• Like 1
  8. 1 hour ago, TapTheForwardAssist said:

     

    I believe the metal around the soundhole is a "grommet" and not part of the same substance as the end itself. 

    Just to say, I wasn't talking about the grommeted holes, I was referencing the holes underneath the handle. It just looks rather like bare metal on the inside edges of the holes, and on the insides of the button holes too

  9. 32 minutes ago, alex_holden said:

    Perhaps it is wood with a celluloid covering (as used on many accordions)

     It might even be painted/celluloid covered aluminium. I seem to remember seeing a similar but different concertina on eBay a while back that had green aluminium ends, and the exposed material around the sound holes does look a little metallic...

  10. On 1/26/2021 at 10:12 AM, Stephen Chambers said:

     

    Curiously enough (as it happens!) they bear the Trade Mark of the (Klingenthal, Saxony) German concertina and melodeon maker Otto Weidlich. Whilst, in its days, Saxony (and especially Klingenthal for musical instruments) was the equivalent of China today, when it came to manufacturing cheap goods...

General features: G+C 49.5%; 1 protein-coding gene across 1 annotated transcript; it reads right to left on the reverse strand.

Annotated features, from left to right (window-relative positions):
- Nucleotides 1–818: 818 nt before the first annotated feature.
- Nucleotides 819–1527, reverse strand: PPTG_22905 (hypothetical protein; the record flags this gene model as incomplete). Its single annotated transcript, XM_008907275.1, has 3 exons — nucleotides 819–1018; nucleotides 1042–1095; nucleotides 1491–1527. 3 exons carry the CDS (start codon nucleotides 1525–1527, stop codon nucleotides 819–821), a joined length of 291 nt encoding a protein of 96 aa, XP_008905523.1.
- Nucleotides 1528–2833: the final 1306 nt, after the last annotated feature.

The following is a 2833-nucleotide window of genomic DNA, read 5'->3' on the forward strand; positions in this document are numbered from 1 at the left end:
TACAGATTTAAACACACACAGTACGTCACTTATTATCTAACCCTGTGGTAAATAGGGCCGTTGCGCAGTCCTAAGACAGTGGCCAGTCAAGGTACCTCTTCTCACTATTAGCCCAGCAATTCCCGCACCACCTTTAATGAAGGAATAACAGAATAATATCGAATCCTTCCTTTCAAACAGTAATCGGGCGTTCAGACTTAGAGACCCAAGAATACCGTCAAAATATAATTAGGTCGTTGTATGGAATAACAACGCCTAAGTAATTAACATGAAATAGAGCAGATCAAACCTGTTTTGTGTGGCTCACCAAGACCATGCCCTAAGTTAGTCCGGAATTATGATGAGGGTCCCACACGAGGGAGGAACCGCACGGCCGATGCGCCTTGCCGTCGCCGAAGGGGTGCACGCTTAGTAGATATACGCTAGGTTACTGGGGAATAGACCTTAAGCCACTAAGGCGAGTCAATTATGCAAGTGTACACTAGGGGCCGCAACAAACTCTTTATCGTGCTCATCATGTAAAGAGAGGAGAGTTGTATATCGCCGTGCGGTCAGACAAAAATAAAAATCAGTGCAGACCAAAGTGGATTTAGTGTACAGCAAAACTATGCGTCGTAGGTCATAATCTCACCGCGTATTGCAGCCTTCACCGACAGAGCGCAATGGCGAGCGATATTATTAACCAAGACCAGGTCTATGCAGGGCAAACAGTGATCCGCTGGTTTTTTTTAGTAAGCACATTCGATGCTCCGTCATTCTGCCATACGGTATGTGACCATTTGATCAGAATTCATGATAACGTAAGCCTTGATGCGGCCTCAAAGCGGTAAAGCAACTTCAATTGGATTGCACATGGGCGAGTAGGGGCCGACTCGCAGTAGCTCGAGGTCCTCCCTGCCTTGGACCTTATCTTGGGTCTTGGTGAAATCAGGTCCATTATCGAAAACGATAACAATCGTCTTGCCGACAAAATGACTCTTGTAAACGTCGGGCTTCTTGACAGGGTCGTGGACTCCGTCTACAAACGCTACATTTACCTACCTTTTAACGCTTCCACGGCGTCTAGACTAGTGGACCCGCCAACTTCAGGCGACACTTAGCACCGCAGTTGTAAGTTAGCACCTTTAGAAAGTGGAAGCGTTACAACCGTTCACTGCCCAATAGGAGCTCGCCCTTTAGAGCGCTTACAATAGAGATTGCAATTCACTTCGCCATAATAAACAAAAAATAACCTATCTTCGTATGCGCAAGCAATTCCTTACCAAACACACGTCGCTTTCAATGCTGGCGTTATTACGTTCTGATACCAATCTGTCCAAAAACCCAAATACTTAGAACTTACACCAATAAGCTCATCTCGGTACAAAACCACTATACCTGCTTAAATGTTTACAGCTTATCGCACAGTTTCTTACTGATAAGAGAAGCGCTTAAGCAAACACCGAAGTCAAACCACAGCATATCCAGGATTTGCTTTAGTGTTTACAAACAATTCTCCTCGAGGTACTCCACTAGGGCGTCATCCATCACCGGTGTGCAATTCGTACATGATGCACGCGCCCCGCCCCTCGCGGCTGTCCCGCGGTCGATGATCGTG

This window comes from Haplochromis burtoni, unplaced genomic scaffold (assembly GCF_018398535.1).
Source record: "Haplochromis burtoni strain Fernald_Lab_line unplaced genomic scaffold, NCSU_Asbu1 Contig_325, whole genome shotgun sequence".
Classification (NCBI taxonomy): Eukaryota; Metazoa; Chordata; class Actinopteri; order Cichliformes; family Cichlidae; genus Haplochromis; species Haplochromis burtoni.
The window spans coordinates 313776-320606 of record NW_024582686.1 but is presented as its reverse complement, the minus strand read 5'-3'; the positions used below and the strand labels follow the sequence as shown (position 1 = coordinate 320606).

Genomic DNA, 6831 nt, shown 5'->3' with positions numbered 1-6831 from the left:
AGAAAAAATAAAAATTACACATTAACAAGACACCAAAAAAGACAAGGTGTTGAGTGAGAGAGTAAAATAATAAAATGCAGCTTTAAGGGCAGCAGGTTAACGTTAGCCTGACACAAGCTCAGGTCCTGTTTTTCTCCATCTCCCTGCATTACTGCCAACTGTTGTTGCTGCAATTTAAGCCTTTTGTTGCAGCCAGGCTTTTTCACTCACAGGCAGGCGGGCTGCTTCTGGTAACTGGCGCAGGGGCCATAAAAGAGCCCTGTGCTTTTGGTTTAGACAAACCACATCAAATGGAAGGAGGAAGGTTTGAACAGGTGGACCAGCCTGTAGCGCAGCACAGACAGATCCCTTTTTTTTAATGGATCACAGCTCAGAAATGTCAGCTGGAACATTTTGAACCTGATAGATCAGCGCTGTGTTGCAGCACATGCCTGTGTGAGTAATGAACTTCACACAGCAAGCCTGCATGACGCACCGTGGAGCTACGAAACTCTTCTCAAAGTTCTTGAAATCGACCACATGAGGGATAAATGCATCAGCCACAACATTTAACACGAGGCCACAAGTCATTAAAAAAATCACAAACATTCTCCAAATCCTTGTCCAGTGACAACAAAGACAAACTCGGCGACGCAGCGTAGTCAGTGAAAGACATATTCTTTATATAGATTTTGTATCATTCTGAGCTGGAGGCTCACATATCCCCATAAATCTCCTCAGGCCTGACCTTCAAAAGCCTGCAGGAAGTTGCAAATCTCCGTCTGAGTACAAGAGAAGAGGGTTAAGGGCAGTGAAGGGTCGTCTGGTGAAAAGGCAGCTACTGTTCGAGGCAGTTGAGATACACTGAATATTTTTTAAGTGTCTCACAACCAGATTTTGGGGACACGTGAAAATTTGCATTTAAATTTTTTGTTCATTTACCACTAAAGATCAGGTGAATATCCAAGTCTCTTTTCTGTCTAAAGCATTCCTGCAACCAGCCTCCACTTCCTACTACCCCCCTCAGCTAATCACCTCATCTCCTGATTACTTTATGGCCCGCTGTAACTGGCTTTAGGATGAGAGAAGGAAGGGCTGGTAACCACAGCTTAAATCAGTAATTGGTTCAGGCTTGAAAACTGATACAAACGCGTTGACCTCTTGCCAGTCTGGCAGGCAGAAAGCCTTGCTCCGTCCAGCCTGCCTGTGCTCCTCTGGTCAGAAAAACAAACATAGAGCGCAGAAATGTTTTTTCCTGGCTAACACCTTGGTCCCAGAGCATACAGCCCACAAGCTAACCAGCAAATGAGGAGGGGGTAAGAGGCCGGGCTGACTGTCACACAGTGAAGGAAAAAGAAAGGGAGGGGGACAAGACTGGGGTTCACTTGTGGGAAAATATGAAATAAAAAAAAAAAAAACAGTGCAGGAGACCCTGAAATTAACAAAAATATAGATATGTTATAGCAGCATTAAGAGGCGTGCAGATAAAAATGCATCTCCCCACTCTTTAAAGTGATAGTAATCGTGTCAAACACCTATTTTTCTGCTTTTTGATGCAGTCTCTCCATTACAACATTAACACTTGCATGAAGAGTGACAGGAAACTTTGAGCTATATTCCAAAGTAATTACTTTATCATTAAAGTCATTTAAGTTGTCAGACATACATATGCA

Are you sure these weren't made under the old German Democratic Republic? (The old Weidlich firm was nationalised by the state in the late 1940s.)

     

     

     

    That's very interesting! Who'd have thought that a free reed instrument company would branch off into nose flutes... There's an incredibly informative set of articles about the history of the swan brand nose flute here, if you wanted to have a look: http://nose-flute.blogspot.com/2012/07/about-swan-logo-part-i.html

  11. On 1/24/2021 at 12:50 PM, Ken_Coles said:

    I don't know if this is still true, but some years ago I was told in both the button accordion and violin worlds that Germany has pretty lax labeling laws.

    On a similar note, I have a couple of small, colourful, plastic nose flutes which are marked very visibly on the front as 'Made In Germany', but they are definitely made in China. Then again, they aren't concertinas...

     

    71yzfhkfMFL._AC_SL1455_.jpg

     

  12. I've emailed him twice, once last January and once last August from a different email address, and never got any response. I was wondering if my emails were somehow sent straight to his spam folder or something. I'm still in need of certain parts though, so I'll probably try again sometime soon. Maybe you have to be ordering something from his website?

  13. 23 minutes ago, Pistachio Dreamer said:

    There were a lot of these cheap imitations made, though I've not seen the slightly smaller size. It makes sense given the reeds on shared plates don't take up a lot of space. Four end screws and the button angle and material are the giveaways, along with the leather tooling in this case too. This will definitely be prettier on the outside. Since the insides are somewhat important for the function as an instrument, in my opinion it's overpriced, and it's likely to be in a strange key and not at concert pitch.